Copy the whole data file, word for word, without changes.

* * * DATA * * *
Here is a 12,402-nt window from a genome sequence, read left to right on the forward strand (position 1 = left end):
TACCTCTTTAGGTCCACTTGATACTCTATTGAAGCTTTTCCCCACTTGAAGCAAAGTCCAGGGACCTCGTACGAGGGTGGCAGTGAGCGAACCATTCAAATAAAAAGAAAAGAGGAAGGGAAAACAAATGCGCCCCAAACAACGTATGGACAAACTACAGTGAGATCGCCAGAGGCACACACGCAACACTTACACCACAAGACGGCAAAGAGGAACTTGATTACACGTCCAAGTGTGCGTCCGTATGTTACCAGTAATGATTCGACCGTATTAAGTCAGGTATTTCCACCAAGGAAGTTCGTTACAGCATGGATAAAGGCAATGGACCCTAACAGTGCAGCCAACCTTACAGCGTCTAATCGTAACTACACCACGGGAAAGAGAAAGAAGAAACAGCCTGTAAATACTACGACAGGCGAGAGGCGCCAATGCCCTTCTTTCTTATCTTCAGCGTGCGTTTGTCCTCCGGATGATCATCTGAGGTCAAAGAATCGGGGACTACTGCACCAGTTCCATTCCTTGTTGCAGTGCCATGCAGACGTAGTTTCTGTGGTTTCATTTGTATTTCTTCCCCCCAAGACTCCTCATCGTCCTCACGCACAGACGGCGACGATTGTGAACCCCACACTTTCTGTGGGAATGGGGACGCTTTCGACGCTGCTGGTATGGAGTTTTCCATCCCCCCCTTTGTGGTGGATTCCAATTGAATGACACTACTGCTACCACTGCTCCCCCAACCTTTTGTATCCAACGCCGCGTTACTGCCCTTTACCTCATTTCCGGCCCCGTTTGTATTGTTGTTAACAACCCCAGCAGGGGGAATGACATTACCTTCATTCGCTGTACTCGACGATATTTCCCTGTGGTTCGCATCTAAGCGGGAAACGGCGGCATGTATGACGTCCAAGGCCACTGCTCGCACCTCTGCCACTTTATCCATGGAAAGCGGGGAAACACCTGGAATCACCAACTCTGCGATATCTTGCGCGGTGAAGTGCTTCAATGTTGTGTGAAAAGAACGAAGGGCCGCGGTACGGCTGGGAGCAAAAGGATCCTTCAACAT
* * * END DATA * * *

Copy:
Here is a 12,402-nt window from a genome sequence, read left to right on the forward strand (position 1 = left end):
TACCTCTTTAGGTCCACTTGATACTCTATTGAAGCTTTTCCCCACTTGAAGCAAAGTCCAGGGACCTCGTACGAGGGTGGCAGTGAGCGAACCATTCAAATAAAAAGAAAAGAGGAAGGGAAAACAAATGCGCCCCAAACAACGTATGGACAAACTACAGTGAGATCGCCAGAGGCACACACGCAACACTTACACCACAAGACGGCAAAGAGGAACTTGATTACACGTCCAAGTGTGCGTCCGTATGTTACCAGTAATGATTCGACCGTATTAAGTCAGGTATTTCCACCAAGGAAGTTCGTTACAGCATGGATAAAGGCAATGGACCCTAACAGTGCAGCCAACCTTACAGCGTCTAATCGTAACTACACCACGGGAAAGAGAAAGAAGAAACAGCCTGTAAATACTACGACAGGCGAGAGGCGCCAATGCCCTTCTTTCTTATCTTCAGCGTGCGTTTGTCCTCCGGATGATCATCTGAGGTCAAAGAATCGGGGACTACTGCACCAGTTCCATTCCTTGTTGCAGTGCCATGCAGACGTAGTTTCTGTGGTTTCATTTGTATTTCTTCCCCCCAAGACTCCTCATCGTCCTCACGCACAGACGGCGACGATTGTGAACCCCACACTTTCTGTGGGAATGGGGACGCTTTCGACGCTGCTGGTATGGAGTTTTCCATCCCCCCCTTTGTGGTGGATTCCAATTGAATGACACTACTGCTACCACTGCTCCCCCAACCTTTTGTATCCAACGCCGCGTTACTGCCCTTTACCTCATTTCCGGCCCCGTTTGTATTGTTGTTAACAACCCCAGCAGGGGGAATGACATTACCTTCATTCGCTGTACTCGACGATATTTCCCTGTGGTTCGCATCTAAGCGGGAAACGGCGGCATGTATGACGTCCAAGGCCACTGCTCGCACCTCTGCCACTTTATCCATGGAAAGCGGGGAAACACCTGGAATCACCAACTCTGCGATATCTTGCGCGGTGAAGTGCTTCAATGTTGTGTGAAAAGAACGAAGGGCCGCGGTACGGCTGGGAGCAAAAGGATCCTTCAACAT